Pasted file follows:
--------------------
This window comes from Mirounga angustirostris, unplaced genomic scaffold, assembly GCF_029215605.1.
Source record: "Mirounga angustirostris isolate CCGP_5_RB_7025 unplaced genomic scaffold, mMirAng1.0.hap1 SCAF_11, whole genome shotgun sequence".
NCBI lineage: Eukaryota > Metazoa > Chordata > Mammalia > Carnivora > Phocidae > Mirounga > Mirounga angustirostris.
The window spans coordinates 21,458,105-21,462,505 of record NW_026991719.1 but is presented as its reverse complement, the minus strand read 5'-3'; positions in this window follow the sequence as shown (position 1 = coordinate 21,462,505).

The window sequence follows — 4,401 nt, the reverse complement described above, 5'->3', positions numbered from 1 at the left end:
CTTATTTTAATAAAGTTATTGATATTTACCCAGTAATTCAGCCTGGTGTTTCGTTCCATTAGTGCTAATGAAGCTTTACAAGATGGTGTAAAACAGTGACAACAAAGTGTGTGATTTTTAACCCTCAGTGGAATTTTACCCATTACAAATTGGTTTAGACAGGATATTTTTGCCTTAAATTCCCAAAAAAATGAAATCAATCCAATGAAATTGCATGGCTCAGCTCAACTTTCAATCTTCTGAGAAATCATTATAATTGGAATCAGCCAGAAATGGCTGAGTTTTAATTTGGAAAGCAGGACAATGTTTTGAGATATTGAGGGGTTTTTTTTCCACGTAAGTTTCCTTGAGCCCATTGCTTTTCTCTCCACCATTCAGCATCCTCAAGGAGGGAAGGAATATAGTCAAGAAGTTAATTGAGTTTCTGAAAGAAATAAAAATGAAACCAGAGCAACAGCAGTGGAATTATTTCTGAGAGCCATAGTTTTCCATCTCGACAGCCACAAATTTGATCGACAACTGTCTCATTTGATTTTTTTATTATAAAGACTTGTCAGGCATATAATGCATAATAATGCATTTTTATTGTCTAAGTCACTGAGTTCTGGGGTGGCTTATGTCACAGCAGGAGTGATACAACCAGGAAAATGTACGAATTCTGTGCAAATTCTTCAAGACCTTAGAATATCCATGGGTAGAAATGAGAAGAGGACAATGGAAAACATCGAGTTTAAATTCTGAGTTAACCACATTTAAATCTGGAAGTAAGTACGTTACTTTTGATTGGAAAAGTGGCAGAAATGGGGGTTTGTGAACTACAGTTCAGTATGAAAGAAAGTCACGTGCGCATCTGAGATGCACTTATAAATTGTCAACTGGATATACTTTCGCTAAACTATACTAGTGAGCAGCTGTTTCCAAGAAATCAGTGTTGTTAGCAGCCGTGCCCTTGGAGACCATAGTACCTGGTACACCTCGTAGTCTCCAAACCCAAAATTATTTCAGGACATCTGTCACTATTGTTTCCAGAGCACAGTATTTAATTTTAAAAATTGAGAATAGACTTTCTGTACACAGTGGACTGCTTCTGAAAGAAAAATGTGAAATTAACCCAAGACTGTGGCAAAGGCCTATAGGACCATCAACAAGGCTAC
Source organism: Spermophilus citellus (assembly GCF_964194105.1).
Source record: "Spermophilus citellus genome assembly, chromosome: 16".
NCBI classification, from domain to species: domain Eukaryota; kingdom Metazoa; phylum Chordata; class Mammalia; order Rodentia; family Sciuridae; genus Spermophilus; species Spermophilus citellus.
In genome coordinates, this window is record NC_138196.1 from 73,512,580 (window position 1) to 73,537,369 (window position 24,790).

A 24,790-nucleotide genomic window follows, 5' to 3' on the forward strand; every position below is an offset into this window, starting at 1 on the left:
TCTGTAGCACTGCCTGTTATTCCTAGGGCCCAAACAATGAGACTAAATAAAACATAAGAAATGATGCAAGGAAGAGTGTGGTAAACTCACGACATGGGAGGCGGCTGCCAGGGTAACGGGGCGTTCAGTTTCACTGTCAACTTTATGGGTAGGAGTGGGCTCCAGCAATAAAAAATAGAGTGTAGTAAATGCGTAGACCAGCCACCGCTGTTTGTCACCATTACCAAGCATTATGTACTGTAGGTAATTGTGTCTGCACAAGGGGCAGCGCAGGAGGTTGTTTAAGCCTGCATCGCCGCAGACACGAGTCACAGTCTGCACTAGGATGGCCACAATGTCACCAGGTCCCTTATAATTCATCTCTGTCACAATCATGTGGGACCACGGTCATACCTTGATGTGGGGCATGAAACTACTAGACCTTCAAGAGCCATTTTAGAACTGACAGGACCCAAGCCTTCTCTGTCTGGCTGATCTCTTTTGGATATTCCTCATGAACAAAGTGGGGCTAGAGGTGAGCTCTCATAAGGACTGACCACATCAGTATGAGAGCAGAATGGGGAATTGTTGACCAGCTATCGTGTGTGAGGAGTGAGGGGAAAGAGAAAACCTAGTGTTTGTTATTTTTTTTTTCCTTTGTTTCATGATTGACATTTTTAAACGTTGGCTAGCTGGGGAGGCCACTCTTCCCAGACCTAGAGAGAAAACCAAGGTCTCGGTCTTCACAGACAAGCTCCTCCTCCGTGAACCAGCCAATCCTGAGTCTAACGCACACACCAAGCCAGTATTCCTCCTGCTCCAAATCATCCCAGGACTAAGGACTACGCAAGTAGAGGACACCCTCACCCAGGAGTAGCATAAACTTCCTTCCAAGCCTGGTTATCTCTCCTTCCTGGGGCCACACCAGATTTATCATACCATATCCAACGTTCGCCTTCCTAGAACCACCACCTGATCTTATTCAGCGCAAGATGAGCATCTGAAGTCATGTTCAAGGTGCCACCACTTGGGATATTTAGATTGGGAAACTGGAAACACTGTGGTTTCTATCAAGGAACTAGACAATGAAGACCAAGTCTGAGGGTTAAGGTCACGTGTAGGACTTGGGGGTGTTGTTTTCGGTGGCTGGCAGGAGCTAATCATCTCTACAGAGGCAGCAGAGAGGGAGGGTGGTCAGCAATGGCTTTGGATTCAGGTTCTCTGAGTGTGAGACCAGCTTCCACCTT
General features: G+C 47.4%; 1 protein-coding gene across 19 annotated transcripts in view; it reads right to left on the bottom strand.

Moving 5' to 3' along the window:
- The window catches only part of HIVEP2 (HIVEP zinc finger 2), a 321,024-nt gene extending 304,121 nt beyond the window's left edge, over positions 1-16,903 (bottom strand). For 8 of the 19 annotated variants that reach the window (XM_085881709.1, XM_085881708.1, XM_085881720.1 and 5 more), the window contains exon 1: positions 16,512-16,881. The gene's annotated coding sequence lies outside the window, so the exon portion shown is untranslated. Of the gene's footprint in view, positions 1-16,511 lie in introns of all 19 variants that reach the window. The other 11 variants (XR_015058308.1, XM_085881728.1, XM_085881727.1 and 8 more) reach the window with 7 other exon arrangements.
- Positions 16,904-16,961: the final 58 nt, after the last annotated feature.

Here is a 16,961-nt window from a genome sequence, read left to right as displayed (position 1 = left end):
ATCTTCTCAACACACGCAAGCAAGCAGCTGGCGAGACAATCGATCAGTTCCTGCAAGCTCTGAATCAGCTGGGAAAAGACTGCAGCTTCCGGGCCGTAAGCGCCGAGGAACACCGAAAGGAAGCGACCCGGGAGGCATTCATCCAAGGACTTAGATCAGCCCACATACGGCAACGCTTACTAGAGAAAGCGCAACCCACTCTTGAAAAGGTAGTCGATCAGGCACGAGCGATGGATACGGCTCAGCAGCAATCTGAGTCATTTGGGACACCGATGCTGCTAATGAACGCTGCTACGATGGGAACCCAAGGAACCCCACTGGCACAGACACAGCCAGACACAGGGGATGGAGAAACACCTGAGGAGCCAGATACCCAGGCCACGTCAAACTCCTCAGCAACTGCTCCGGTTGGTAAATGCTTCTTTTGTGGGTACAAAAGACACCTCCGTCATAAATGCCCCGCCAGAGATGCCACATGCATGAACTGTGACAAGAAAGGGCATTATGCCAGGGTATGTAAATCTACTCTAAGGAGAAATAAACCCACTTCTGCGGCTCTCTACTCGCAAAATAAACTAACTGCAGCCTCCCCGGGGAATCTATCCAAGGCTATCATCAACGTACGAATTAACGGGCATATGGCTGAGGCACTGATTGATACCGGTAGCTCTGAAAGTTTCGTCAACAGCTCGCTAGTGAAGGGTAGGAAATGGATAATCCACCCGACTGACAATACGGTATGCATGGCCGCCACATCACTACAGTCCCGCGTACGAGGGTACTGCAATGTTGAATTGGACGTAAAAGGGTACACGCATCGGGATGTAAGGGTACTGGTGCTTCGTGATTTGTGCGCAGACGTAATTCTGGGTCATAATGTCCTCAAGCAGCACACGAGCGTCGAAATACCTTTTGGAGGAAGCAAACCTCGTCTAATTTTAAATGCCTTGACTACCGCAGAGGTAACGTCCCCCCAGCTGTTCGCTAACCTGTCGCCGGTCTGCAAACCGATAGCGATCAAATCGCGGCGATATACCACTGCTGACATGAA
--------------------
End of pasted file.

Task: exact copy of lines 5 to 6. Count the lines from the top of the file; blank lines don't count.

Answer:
The window sequence follows — 4,401 nt, the reverse complement described above, 5'->3', positions numbered from 1 at the left end:
CTTATTTTAATAAAGTTATTGATATTTACCCAGTAATTCAGCCTGGTGTTTCGTTCCATTAGTGCTAATGAAGCTTTACAAGATGGTGTAAAACAGTGACAACAAAGTGTGTGATTTTTAACCCTCAGTGGAATTTTACCCATTACAAATTGGTTTAGACAGGATATTTTTGCCTTAAATTCCCAAAAAAATGAAATCAATCCAATGAAATTGCATGGCTCAGCTCAACTTTCAATCTTCTGAGAAATCATTATAATTGGAATCAGCCAGAAATGGCTGAGTTTTAATTTGGAAAGCAGGACAATGTTTTGAGATATTGAGGGGTTTTTTTTCCACGTAAGTTTCCTTGAGCCCATTGCTTTTCTCTCCACCATTCAGCATCCTCAAGGAGGGAAGGAATATAGTCAAGAAGTTAATTGAGTTTCTGAAAGAAATAAAAATGAAACCAGAGCAACAGCAGTGGAATTATTTCTGAGAGCCATAGTTTTCCATCTCGACAGCCACAAATTTGATCGACAACTGTCTCATTTGATTTTTTTATTATAAAGACTTGTCAGGCATATAATGCATAATAATGCATTTTTATTGTCTAAGTCACTGAGTTCTGGGGTGGCTTATGTCACAGCAGGAGTGATACAACCAGGAAAATGTACGAATTCTGTGCAAATTCTTCAAGACCTTAGAATATCCATGGGTAGAAATGAGAAGAGGACAATGGAAAACATCGAGTTTAAATTCTGAGTTAACCACATTTAAATCTGGAAGTAAGTACGTTACTTTTGATTGGAAAAGTGGCAGAAATGGGGGTTTGTGAACTACAGTTCAGTATGAAAGAAAGTCACGTGCGCATCTGAGATGCACTTATAAATTGTCAACTGGATATACTTTCGCTAAACTATACTAGTGAGCAGCTGTTTCCAAGAAATCAGTGTTGTTAGCAGCCGTGCCCTTGGAGACCATAGTACCTGGTACACCTCGTAGTCTCCAAACCCAAAATTATTTCAGGACATCTGTCACTATTGTTTCCAGAGCACAGTATTTAATTTTAAAAATTGAGAATAGACTTTCTGTACACAGTGGACTGCTTCTGAAAGAAAAATGTGAAATTAACCCAAGACTGTGGCAAAGGCCTATAGGACCATCAACAAGGCTAC